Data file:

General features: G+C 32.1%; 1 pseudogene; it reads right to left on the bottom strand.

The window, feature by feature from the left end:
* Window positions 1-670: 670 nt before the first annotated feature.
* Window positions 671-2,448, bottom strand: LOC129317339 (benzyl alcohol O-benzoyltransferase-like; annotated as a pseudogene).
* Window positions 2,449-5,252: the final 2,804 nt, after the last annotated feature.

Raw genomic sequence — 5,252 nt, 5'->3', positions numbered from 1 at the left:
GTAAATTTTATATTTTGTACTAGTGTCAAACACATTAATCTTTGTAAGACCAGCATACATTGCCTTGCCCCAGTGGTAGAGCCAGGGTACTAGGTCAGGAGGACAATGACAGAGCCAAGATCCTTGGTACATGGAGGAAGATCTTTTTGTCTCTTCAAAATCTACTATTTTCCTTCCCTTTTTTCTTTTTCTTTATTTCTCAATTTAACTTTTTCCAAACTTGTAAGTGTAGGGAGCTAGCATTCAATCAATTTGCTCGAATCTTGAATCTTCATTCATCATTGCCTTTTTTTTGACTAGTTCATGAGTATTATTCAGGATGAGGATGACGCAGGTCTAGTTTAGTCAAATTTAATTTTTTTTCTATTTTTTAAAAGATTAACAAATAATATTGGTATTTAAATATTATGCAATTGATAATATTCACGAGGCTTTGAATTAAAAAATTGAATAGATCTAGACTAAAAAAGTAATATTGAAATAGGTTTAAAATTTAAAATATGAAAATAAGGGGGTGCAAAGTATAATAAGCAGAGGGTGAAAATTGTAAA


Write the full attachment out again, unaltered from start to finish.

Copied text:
General features: G+C 32.1%; 1 pseudogene; it reads right to left on the bottom strand.

The window, feature by feature from the left end:
* Window positions 1-670: 670 nt before the first annotated feature.
* Window positions 671-2,448, bottom strand: LOC129317339 (benzyl alcohol O-benzoyltransferase-like; annotated as a pseudogene).
* Window positions 2,449-5,252: the final 2,804 nt, after the last annotated feature.

Raw genomic sequence — 5,252 nt, 5'->3', positions numbered from 1 at the left:
GTAAATTTTATATTTTGTACTAGTGTCAAACACATTAATCTTTGTAAGACCAGCATACATTGCCTTGCCCCAGTGGTAGAGCCAGGGTACTAGGTCAGGAGGACAATGACAGAGCCAAGATCCTTGGTACATGGAGGAAGATCTTTTTGTCTCTTCAAAATCTACTATTTTCCTTCCCTTTTTTCTTTTTCTTTATTTCTCAATTTAACTTTTTCCAAACTTGTAAGTGTAGGGAGCTAGCATTCAATCAATTTGCTCGAATCTTGAATCTTCATTCATCATTGCCTTTTTTTTGACTAGTTCATGAGTATTATTCAGGATGAGGATGACGCAGGTCTAGTTTAGTCAAATTTAATTTTTTTTCTATTTTTTAAAAGATTAACAAATAATATTGGTATTTAAATATTATGCAATTGATAATATTCACGAGGCTTTGAATTAAAAAATTGAATAGATCTAGACTAAAAAAGTAATATTGAAATAGGTTTAAAATTTAAAATATGAAAATAAGGGGGTGCAAAGTATAATAAGCAGAGGGTGAAAATTGTAAA